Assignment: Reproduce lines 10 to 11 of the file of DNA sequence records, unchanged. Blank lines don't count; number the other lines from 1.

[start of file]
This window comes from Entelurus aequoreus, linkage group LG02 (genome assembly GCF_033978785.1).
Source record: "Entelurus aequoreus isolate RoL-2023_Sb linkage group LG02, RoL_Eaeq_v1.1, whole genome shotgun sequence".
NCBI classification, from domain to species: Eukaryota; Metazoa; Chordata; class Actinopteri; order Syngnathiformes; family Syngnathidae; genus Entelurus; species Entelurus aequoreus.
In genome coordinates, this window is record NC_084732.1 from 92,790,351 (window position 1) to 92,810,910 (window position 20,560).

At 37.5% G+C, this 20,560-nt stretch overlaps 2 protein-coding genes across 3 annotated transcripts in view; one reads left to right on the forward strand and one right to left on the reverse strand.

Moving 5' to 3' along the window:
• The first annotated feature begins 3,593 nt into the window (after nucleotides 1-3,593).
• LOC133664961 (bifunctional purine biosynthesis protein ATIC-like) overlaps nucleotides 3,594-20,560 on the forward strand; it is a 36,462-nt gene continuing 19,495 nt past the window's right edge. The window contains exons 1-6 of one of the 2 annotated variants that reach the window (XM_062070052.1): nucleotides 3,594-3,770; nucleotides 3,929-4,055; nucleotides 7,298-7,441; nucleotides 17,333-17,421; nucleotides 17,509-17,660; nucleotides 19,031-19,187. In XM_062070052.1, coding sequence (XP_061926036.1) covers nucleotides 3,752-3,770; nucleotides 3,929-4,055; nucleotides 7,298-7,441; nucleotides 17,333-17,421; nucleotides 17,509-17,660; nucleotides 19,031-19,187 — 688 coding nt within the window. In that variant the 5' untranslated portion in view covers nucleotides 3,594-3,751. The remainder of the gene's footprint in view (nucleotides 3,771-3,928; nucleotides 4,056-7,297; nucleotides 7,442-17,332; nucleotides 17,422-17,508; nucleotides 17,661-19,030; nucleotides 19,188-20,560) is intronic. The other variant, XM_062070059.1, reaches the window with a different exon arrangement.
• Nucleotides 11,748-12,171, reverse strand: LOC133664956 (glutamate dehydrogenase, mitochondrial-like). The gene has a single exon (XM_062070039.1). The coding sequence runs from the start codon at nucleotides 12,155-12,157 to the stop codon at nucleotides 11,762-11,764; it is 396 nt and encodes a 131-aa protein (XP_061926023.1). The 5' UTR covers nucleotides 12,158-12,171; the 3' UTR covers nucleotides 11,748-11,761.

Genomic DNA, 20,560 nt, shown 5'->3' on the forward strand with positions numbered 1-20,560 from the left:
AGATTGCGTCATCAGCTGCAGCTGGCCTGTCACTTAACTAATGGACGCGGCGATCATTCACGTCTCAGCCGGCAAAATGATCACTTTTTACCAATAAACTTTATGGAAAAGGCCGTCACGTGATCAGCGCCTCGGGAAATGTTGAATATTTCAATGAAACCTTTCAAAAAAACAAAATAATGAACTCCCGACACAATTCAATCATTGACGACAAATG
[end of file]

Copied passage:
Genomic DNA, 20,560 nt, shown 5'->3' on the forward strand with positions numbered 1-20,560 from the left:
AGATTGCGTCATCAGCTGCAGCTGGCCTGTCACTTAACTAATGGACGCGGCGATCATTCACGTCTCAGCCGGCAAAATGATCACTTTTTACCAATAAACTTTATGGAAAAGGCCGTCACGTGATCAGCGCCTCGGGAAATGTTGAATATTTCAATGAAACCTTTCAAAAAAACAAAATAATGAACTCCCGACACAATTCAATCATTGACGACAAATG